Most of the posters are silly, with mutterings about "anecdotes" and disjointed "reasons" for these results.
There's a simple heuristic of object permanence and continued identity of individuals -- of course, you pay attention to next to nothing on a day-to-day basis.
Why? Because paying attention to everything is expensive and error prone. You're much better off going by a few rules of thumbs -- like, individuals don't swap identity when they disappear for a second.
The situations here almost never happen to anyone; so of course we don't notice them. You notice switches that happen with high probability -- you spend your effort at extracting information, so your heuristics approximate an informational entropy measure.
Most of our lives are in our heads -- the "empiricist position" is fairly delusional.
I started looking around and found a few videos of this principle in action and I found that I only caught some of the changes. But what was interesting to me was that even when I caught a change, I couldn't say for certain what changed without rewinding to verify. I just knew something was different.
It seems to be a facet of focus. The most effect tricks were the ones that engaged the participant in an idea or object to the point they focused on it. After that the "noise" is filtered out. And then you can change an item that is "noise".
It's basically the same principle as sleight of hand. Get someone's attention then quickly and smoothly change that which they are not paying attention to.
The funny thing is I bet it wouldn't work as well on Schizophrenics. I recall reading that one of the symptoms commonly encountered by sufferers is the inability to filter out what most people would ignore. (Failure to habituate.)
I would guess that "passing" this test is actually a bad sign.
Reading the wikipedia article made me think of my old Magic Club days. There's a trick that you can easily find on the Internet. Here's the basic premise (obviously, in practice it is dressed up with drama, misdirection and humor):
Present five cards to someone. Ask them to mentally select one. Withdraw the cards and remove one. Show them the four remaining cards. Ta-da, the one they selected is gone! How? The four cards you showed them are all different from the original five cards. People are so focused on "their card" that they nearly never notice the other four are also gone.
Do you notice that when the researchers asked the subjects whether they noticed anything strange, everyone assumed it must have been some content on the form? No one even mentioned the guy behind the counter.
As a self-defense instructor, it makes me think this has safety implications as well.
People notice what's important and don't notice what's unimportant. I would expect this and don't consider it significant nor blindness. It's a natural part of the subconscious filtering of information to the conscious mind.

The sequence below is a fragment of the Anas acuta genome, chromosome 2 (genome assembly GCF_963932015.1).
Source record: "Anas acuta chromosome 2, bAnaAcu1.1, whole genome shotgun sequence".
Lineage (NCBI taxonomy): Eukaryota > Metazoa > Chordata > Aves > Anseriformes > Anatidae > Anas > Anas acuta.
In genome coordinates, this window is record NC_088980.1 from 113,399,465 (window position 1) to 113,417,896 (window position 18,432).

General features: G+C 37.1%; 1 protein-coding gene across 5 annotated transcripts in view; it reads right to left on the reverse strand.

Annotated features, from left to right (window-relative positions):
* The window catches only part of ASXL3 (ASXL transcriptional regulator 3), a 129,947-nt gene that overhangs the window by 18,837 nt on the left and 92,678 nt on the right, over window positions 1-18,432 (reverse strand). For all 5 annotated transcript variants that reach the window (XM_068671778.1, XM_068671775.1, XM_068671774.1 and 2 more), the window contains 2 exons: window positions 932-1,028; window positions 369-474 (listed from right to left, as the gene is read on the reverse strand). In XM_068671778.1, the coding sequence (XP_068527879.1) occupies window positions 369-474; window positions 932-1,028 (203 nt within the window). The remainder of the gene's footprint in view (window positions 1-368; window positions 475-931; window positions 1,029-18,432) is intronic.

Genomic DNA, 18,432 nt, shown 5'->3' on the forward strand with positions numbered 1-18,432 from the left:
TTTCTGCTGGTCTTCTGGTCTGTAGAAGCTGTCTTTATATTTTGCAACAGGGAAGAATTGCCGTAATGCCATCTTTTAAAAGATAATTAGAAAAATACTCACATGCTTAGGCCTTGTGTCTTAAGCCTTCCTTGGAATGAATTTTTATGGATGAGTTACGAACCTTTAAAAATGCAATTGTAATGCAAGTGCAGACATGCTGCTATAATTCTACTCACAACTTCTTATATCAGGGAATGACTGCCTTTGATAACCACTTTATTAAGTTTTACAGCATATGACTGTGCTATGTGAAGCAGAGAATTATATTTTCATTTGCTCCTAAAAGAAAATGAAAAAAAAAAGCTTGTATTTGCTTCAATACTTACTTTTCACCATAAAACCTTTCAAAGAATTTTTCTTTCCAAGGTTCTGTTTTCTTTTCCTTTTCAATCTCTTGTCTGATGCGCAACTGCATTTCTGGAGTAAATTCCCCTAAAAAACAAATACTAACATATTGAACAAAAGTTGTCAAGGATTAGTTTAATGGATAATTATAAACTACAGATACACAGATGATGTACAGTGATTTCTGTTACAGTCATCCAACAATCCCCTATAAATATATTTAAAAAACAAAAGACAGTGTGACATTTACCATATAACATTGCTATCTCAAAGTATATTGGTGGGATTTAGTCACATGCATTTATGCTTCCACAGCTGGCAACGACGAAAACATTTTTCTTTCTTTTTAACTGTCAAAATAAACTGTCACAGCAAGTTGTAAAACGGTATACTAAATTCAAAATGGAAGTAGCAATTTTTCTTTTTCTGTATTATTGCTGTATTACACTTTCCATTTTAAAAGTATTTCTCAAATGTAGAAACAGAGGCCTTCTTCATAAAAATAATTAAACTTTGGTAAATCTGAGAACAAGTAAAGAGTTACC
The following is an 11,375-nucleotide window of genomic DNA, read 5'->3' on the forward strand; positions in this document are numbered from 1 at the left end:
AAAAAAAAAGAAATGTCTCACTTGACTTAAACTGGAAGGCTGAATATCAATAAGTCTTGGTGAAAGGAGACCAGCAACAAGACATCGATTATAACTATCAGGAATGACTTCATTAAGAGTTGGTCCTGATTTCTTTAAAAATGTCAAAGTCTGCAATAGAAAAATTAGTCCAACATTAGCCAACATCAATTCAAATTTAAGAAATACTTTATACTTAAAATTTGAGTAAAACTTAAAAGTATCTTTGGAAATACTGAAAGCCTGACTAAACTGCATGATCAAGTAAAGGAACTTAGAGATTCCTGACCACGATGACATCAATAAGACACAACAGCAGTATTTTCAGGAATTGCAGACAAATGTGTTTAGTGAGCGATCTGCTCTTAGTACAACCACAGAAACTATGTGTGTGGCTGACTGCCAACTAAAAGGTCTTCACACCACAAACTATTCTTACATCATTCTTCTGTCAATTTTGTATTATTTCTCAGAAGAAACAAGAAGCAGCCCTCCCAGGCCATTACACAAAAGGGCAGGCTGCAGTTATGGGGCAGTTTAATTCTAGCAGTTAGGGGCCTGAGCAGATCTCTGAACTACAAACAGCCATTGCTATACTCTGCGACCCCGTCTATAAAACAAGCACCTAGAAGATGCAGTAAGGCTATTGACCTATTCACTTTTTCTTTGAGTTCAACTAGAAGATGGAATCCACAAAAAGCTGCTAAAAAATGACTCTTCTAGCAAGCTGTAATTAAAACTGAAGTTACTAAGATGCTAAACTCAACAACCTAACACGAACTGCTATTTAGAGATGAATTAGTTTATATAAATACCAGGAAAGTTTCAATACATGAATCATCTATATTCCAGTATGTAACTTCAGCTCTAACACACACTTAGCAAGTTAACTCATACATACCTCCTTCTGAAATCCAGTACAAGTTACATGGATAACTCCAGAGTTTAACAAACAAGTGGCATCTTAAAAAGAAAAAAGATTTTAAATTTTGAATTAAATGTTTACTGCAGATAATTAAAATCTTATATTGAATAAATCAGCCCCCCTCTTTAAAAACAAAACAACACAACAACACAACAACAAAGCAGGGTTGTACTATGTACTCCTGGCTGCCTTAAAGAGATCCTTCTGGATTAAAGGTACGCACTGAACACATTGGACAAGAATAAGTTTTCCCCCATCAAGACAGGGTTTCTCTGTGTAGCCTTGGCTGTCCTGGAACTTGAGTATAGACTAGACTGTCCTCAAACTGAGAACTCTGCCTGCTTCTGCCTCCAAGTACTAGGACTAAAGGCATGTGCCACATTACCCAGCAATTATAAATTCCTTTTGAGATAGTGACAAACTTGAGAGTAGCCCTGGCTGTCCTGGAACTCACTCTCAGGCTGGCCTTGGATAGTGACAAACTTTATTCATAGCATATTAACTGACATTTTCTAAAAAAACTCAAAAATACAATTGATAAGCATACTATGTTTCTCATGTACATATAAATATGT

However Bruce's point that there are "implications for security" and it could be exploited are nonetheless true. Magicians exploit this effect all the time.
The brown video had some people who noticed - and one instance where the marks companion noticed.
The distraction involved exploits this effect - used by stage magicians and pick pockets. In one instance the magician changes sex, height, clothes, and race.
Adding to this: you don't need a safe to secure your wallet - just draw a yellow line around it...
(Though - passers by may have figured that the wallet was being watched - and they were right.)
I partially agree with the preceding commenters who were unimpressed.
In fact change blindness researchers have done some remarkable experiments on just how much you can get away with while (most) people don't notice, and it does have security implications -- but this particular example was a little lame. The two test actors were very similar and unremarkable in appearance; very similarly dressed in weak pastel shades which both looked grey in the dim office lighting; and more importantly, the actors were in a situation where most of the subjects were simply not paying any attention to them.
For example, watch the eyes of the girl in the blue t-shirt. She looks at the huge distracting sign above the actor's head, starts to scan the room (picking up such minute details as the potting medium in the planter) but then focuses on the papers thrust under her nose, and does not make eye contact with either actor until saying "thank-you" to actor no. 2 a moment before leaving. She literally doesn't look at actor no. 1's face. The girl in the brown t-shirt glances at actor no. 1's face very briefly when asking him the date, but not otherwise. (And since she doesn't know what day it is, she may be a little distracted otherwise!) Two of the men who didn't notice the change emphasised that they were in a rush; one of them is nervously glancing down the hall (where he wants to go) and in every direction except at the actor, whilst incidentally also adjusting his spectacles which are slipping down his nose: yes, this "change blind" subject is also short-sighted ...
[And as a cute aside, whilst reviewing the video to see exactly what each subject did, I finally noticed that Professor Simon's shirt also changes colour between the first and second scenes of his interview .. very cute gag!!]
The more remarkable security conclusion about this experiment is not that people noticed nothing but gender about a person when they didn't look at his face. The remarkable thing is that so many apparently educated people signed -- without reading -- a piece of paper handed to them by an unknown stranger whom they didn't even look at !!